One of the fastest-growing sports in the world is actually played on a computer, and colleges are taking notice to recruit those players for their schools. Esports, a shortened named for electronic sports, are team-based video game competitions watched in person or online by spectators. Staff members at Ben Barber Innovation Academy started an esports club at the school four years ago to encourage students to interact with each other while engaging in their passion. The school recently unveiled its esports studio, which is fully equipped with gaming chairs and powerful computers.
“There’s not a lot of clubs like this that are putting out the money to get computers and pay for tournaments just so these kids can try to pursue that later in their career,” says Yaden Gant, a junior at Lake Ridge High School who is a part of the club.
Students in the organization compete online via computer or console, such as an Xbox or PlayStation. Through the competitions, their skills are able to be seen by higher education institutions and professional esports leagues.
“Right now, a lot of the universities are having esports directors,” says Dr. Kashieka Popkin-Duncan, business education teacher and esports club sponsor at Ben Barber Innovation Academy. “So they’re recruiting students for their team … the same way you have recruiters for football or for basketball, we have recruiters for esports now.”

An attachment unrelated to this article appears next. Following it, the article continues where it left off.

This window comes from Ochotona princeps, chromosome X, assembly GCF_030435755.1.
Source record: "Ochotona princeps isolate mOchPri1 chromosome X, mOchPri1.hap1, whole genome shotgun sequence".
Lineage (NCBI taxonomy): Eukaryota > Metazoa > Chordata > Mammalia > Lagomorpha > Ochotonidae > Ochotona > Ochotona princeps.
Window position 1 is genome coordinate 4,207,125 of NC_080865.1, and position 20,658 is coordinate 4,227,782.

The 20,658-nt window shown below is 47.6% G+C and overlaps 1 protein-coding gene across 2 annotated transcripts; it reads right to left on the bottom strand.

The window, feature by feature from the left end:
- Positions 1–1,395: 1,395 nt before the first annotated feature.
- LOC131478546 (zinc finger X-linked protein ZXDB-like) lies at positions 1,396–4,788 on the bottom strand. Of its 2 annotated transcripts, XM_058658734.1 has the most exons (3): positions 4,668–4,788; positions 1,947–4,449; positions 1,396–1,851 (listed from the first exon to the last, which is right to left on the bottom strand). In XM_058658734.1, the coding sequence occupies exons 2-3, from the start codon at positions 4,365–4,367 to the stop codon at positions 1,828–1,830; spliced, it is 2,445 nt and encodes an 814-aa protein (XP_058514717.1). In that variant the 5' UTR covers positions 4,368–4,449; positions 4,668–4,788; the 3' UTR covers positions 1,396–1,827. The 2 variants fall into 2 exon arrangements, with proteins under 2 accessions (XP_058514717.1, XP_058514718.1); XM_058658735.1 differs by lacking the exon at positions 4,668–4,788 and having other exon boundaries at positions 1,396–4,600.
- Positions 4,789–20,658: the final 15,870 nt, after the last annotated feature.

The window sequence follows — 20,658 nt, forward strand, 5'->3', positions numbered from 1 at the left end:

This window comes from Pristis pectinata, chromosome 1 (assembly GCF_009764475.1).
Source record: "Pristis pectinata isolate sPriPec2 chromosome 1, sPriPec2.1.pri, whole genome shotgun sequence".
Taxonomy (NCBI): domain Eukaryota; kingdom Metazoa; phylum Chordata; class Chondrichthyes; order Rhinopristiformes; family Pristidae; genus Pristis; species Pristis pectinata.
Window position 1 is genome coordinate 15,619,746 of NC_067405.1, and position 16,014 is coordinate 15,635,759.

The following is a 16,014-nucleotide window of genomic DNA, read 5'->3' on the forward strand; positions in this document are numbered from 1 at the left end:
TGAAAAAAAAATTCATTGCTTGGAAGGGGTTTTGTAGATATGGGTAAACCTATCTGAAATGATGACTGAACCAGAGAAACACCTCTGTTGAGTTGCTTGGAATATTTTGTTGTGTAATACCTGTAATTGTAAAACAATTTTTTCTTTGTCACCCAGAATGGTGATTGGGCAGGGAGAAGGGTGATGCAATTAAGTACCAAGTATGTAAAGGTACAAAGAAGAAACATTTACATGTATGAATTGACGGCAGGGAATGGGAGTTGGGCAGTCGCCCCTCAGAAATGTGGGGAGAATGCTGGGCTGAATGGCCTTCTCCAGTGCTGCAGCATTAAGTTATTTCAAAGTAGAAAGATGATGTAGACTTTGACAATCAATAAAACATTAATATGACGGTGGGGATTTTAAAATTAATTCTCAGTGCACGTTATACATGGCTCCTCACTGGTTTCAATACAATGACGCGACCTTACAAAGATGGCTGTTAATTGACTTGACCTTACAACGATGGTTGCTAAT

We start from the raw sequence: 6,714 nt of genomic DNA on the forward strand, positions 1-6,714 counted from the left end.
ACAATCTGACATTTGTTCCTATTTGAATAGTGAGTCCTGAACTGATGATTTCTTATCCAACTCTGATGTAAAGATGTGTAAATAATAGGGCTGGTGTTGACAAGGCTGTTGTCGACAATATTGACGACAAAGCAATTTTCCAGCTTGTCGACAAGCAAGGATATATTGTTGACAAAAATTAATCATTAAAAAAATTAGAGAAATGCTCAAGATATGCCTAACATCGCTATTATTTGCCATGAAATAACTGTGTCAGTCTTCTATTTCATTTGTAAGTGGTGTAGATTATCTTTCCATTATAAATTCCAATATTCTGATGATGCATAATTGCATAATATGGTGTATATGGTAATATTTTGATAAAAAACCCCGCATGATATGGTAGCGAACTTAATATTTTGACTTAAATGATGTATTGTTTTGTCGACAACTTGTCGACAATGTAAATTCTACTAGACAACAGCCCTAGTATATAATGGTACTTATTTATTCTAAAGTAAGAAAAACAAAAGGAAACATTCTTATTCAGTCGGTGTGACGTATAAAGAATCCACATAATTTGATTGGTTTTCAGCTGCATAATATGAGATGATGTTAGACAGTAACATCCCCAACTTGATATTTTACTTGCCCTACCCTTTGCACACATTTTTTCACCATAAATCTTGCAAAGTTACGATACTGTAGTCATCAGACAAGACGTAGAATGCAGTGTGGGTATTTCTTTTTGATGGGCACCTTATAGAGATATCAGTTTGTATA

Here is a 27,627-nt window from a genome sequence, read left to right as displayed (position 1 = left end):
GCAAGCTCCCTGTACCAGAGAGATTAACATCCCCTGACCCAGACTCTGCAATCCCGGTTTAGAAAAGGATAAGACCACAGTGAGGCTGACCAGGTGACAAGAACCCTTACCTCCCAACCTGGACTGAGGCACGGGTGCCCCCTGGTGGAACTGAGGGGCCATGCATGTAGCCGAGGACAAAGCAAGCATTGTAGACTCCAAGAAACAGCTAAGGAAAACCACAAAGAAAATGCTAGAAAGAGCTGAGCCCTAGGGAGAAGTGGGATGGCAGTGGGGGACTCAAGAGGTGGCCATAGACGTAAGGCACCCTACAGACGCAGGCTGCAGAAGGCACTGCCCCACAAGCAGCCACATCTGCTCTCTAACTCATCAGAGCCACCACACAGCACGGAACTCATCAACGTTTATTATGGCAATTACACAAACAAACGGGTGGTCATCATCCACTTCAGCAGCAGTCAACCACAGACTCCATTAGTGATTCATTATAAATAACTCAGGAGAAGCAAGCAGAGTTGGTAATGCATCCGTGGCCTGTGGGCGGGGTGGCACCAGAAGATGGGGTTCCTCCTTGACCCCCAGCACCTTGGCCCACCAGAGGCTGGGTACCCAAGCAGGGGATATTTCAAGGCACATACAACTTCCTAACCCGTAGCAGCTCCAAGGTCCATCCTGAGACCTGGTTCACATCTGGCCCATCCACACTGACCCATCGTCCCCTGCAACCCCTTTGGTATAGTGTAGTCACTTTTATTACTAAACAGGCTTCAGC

Miles Myers, a senior at Timberview High School, earned a college scholarship for video gaming. He has been playing since he was young, and after joining the esports club at Ben Barber Innovation Academy he caught the eyes of universities.
“I was offered a $17,000 scholarship to Ottawa University, which has a very good esports program,” says Myers. “It was a dream come true honestly. I never thought I’d get to this point. It’s so different from baseball and football.”
Apart from the love of gaming, students in Ben Barber’s esports club build a comradery. They said it’s cool to meet fellow online gamers in person. “My favorite part would definitely be playing with all my friends and getting to meet the new people,” says Luke Jaksik, a junior at Lake Ridge High School.
That’s a sentiment shared by Dr. Popkin-Duncan as well. “For me, the joy of them now being able to physically come here, and see each other, and talk and build lifelong friendships is just a pleasure,” says the teacher.
The Ben Barber Esports Club meets on campus every Wednesday from 3:30-4:30 p.m. MISD students are welcome to join. For more: www.vimeo.com/638800804